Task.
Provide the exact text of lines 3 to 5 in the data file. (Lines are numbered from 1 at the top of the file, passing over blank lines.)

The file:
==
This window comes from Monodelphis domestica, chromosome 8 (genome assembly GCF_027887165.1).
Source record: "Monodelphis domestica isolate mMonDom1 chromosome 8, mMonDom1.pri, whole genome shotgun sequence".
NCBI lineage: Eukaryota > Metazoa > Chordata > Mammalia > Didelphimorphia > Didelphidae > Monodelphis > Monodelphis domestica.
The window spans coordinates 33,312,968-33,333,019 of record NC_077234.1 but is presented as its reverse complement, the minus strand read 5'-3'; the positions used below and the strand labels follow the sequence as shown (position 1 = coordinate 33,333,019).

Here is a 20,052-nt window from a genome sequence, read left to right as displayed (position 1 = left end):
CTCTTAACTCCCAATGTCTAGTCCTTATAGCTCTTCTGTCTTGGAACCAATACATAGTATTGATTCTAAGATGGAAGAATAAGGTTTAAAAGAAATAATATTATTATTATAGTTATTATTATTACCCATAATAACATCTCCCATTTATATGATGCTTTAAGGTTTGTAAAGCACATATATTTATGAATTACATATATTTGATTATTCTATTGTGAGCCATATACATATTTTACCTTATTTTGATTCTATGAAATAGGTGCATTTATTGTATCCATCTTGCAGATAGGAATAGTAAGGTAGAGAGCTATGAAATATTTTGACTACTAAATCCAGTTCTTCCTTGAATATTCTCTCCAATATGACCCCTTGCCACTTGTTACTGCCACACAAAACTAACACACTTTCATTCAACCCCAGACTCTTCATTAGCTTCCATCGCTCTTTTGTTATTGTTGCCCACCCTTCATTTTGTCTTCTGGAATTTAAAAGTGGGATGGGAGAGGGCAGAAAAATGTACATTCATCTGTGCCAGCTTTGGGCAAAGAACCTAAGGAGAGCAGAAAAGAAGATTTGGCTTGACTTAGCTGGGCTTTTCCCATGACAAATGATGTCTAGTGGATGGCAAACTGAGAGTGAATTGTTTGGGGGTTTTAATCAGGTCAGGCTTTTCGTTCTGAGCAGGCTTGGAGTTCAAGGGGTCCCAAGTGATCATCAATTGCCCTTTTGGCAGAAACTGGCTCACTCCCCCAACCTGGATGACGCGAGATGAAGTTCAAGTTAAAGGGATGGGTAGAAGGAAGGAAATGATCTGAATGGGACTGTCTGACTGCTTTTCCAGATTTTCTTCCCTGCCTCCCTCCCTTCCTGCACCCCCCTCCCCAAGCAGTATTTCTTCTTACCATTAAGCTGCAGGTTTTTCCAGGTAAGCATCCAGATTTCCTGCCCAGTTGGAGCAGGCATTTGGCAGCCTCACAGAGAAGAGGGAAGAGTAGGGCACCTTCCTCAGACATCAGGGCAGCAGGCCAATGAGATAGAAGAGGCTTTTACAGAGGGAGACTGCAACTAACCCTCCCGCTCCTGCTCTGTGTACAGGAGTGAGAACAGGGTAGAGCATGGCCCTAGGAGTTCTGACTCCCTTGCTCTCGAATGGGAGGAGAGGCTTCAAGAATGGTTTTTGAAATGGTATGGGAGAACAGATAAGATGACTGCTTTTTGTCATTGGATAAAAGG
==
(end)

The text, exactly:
NCBI lineage: Eukaryota > Metazoa > Chordata > Mammalia > Didelphimorphia > Didelphidae > Monodelphis > Monodelphis domestica.
The window spans coordinates 33,312,968-33,333,019 of record NC_077234.1 but is presented as its reverse complement, the minus strand read 5'-3'; the positions used below and the strand labels follow the sequence as shown (position 1 = coordinate 33,333,019).

Here is a 20,052-nt window from a genome sequence, read left to right as displayed (position 1 = left end):